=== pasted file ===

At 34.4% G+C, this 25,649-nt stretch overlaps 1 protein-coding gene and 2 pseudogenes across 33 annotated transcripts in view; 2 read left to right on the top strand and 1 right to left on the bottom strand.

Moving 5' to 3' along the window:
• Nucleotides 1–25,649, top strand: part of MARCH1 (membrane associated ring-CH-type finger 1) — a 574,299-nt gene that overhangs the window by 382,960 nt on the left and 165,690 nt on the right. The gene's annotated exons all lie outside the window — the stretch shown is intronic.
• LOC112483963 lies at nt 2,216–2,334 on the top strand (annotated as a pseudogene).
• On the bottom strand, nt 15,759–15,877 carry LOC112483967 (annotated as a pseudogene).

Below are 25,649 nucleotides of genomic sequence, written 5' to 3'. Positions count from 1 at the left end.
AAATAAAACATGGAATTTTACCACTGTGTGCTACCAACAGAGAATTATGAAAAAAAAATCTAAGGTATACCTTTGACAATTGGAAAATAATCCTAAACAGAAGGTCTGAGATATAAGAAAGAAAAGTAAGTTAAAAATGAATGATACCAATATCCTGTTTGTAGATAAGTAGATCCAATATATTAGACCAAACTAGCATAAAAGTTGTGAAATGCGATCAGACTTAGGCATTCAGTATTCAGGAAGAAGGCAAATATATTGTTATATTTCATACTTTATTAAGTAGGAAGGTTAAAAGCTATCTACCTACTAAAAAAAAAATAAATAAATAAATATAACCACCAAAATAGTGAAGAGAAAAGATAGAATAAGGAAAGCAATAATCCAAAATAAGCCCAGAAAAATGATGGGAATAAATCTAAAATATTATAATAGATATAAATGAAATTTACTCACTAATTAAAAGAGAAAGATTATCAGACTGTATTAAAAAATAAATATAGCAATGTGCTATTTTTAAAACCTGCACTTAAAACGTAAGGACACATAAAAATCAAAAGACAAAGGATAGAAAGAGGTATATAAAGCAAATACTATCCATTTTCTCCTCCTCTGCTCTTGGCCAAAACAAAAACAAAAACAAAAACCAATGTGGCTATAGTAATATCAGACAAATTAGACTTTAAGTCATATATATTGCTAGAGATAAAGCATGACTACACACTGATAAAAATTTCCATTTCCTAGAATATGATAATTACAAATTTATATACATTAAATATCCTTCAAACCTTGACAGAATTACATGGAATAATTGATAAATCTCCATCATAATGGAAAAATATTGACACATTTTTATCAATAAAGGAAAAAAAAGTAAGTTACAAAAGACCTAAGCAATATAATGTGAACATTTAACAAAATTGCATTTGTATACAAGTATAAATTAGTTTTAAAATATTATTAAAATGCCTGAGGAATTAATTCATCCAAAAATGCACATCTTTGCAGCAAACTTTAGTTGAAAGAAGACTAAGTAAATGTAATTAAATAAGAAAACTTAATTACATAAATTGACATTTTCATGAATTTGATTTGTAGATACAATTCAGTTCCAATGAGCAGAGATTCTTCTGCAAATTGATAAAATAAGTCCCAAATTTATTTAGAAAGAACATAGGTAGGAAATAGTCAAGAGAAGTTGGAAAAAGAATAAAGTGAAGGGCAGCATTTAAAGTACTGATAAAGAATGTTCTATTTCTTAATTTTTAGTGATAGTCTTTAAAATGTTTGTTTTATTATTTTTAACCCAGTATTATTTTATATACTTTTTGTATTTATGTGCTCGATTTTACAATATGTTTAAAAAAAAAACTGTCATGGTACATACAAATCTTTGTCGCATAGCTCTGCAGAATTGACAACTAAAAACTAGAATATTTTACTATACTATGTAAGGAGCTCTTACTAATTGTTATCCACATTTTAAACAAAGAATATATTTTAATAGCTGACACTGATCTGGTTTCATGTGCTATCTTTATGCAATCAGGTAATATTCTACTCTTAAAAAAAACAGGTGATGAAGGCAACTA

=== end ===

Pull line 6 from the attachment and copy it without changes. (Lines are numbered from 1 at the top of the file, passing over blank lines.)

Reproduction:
Below are 25,649 nucleotides of genomic sequence, written 5' to 3'. Positions count from 1 at the left end.